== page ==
* Welsh novelist Tessa Hadley writes some fascinating fiction. Her novels tend to be somewhat episodic, like short story collections tenuously strung together, but there are some magnificent anti-feminist insights in them.
Her third novel, “The Master Bedroom”, portrays an early-40s Jewish literature professor’s midlife crisis, trying to seduce a married old flame while his son horndogs after her. The old flame’s current wife is an elementary school teacher and SJW maniac, whose long mental breakdown begins with her storming out of a Handel recital because Classical music is, according to her, “evil”.
Hadley’s use of musical tastes for psychological profiling is of immense interest. Her debut novel “Accidents in the Home” has the late 20s, PhD candidate and cohabiting mother become obsessed with snagging the club promoter boyfriend of her childhood BFF, a fashion model who wears a lip ring. On family holiday in Ireland, she sulks around alone, takes up smoking cigarettes and listens nonstop to techno mixes on her headphones, self-consciously profanating her mind and her middle class existence, longing for a cold slick world of postmodern emptiness, fantasizing about the promoter’s apartment full of cold chrome fixtures.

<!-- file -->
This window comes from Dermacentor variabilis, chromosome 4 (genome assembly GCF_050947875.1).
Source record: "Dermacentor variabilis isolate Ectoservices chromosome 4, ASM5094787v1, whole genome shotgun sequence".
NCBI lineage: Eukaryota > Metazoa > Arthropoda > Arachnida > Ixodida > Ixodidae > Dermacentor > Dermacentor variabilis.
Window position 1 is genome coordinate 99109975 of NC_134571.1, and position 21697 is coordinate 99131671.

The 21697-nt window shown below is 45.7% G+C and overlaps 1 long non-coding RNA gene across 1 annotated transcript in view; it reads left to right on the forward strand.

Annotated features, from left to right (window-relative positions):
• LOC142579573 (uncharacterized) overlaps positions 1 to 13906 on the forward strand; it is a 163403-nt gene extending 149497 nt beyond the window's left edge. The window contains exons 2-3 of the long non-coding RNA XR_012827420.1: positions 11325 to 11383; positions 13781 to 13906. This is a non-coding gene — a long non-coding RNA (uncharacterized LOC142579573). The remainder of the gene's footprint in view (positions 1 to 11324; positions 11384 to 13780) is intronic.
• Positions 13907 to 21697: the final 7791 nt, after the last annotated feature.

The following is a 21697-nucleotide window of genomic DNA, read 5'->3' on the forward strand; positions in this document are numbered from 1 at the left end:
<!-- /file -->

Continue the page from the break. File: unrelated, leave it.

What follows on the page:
Fay Weldon’s late novels, like the horrific “She May Not Leave”, have turned into delirious anti-feminist satires. Weldon’s actually a better writer than Hadley (more energetic and more rabidly funny), and her Conspiracy Theorist’s Tale in “The Spa” is a full-out anti-Cultural Marxist manifesto.
* Wolfe’s I am Charlotte Simmons-even the church girls get hypergamy. Charlotte has spergy SJW Adam in the friend zone, longs for ZFG uber-Alpha Hoyt, and is an alpha widow notwithstanding snagging JoJo the basketball player (her beta bucks). So much sad truth in that one.